Named after the 1979 Talking Heads album, Fear of Music are the latest bright young things from Manchester to embark on the magical mystery tour of musical enlightenment in a bid to fulfil their dreams of indie-rock stardom. Having signed to Sony BMG in 2005, the enthusiastic four-piece have just released their fourth EP, ‘We Are Not The Enemy’, and with their debut album due for release later in the year are ready to reap the rewards of years of hard work. And Gigwise couldn’t wait to catch up with them, to see for ourselves what all the fuss is about.
“It was never actually the plan to get a record deal or anything like that” explains Jo, “We just started with the intention of writing songs and playing together. When we started the band, the oldest of us was thirteen and we just wanted something that wasn’t full of shit. We did it to escape from things.” Michael continues: “It wasn’t like a means to an end or anything but once we realised that we had something pretty good then it made sense to do something with it.”
A lively four piece, it’s immediately obvious that friendship is the key to Fear of Music’s optimism and skill set. Vocalist Jo Rose first met drummer Chris Stanley at primary school and have remained firm friends ever since. Originally starting out as a three piece with Ali Esmaail on bass, it soon became apparent that something was missing from the group. And in 2004 salvation came in the form of guitarist Michael Ward. Although it’s not immediately clear if Michael is a fully fledged band member yet, as Ali cheekily tells us:“Michael’s still here on a trial basis. We’ve tried to shake him off but he won’t leave us alone.”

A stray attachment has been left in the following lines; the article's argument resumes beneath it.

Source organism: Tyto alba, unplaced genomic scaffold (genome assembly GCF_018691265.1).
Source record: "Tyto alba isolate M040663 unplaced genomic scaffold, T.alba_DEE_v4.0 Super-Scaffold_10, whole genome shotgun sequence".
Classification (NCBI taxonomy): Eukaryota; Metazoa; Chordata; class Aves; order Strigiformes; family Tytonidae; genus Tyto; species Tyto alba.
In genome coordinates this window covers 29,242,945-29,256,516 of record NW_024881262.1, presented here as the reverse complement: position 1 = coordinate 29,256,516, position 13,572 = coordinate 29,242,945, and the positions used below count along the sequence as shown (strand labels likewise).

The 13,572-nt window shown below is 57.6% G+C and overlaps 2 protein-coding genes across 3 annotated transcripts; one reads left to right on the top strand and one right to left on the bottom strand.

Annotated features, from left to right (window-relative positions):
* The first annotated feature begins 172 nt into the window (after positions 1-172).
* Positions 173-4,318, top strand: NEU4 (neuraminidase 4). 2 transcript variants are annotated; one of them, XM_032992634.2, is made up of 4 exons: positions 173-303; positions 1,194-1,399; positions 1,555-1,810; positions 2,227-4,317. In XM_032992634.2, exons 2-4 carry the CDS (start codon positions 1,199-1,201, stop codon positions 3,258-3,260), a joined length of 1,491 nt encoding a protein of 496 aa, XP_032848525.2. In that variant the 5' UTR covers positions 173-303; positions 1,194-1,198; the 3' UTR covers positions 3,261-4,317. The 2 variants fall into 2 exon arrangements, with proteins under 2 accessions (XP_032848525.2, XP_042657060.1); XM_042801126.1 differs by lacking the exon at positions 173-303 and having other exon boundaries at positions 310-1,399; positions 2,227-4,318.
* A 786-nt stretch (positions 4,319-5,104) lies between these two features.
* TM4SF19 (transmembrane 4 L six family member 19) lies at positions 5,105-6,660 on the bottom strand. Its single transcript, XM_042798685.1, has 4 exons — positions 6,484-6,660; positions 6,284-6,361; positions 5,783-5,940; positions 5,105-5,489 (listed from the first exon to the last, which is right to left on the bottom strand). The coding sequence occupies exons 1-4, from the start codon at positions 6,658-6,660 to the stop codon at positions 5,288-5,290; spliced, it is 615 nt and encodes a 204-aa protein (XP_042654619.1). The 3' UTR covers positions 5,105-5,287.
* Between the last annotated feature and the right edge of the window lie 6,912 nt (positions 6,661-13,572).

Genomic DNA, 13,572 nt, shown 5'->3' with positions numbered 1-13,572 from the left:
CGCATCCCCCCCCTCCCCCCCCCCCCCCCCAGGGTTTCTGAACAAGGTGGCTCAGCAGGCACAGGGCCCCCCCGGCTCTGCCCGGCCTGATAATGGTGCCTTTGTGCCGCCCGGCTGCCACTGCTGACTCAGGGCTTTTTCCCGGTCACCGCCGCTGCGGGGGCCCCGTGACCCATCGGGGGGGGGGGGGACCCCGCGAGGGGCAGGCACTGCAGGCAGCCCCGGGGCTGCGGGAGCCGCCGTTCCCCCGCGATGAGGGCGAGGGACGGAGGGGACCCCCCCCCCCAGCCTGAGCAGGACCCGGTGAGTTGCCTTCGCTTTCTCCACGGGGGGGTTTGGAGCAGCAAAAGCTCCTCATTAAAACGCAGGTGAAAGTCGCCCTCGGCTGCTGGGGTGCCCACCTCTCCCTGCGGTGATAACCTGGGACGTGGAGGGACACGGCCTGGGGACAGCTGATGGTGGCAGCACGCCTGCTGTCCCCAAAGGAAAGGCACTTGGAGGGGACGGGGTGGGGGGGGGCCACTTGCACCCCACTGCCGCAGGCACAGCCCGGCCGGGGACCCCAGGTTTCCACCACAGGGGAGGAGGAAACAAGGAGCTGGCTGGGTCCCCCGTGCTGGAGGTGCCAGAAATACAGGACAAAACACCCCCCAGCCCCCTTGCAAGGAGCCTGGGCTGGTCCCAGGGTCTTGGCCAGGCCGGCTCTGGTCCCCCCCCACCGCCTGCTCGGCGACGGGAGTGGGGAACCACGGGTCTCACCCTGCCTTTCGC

“I never actually joined the band I just turned up for rehearsals and never left” Chips in Michael.
The band’s growing reputation has been slow and steady over the years due in part to their youthfulness. Ali is still 16 and securing venues in which to play wasn’t always an easy task. But it’s never been a huge problem or bothered the band, who see age as more of an asset than an issue. And anyway, Ali’s confident exuberance always seems to stand them in good stead.
“It’s still gonna be a year until I can legally be in places like that anyway but I’m so cool and everyone likes me so much they just let me play at their club” Ali says in his thick manc drawl “When I rock up at a nightclub they’re like, shit I don’t care if he’s got no ID get this man a drink…but it’s usually water or orange juice.”
And once the music started and people began to listen, it wasn’t long before the unassuming group began to attract some well deserved attention as Michael remembers; “It all happened really slowly, it wasn’t an overnight thing. When we actually signed, Ali had already left school, I dropped out of university and Chris and Jo had to finish their A Levels. But it was really good that everything happened over a long period of time ‘cos there are a lot of bands that rush into it.” Jo pitches in: “If we had of rushed it we wouldn’t have made the record that we’re going to make next month so we don’t have any regrets about the way it worked out.”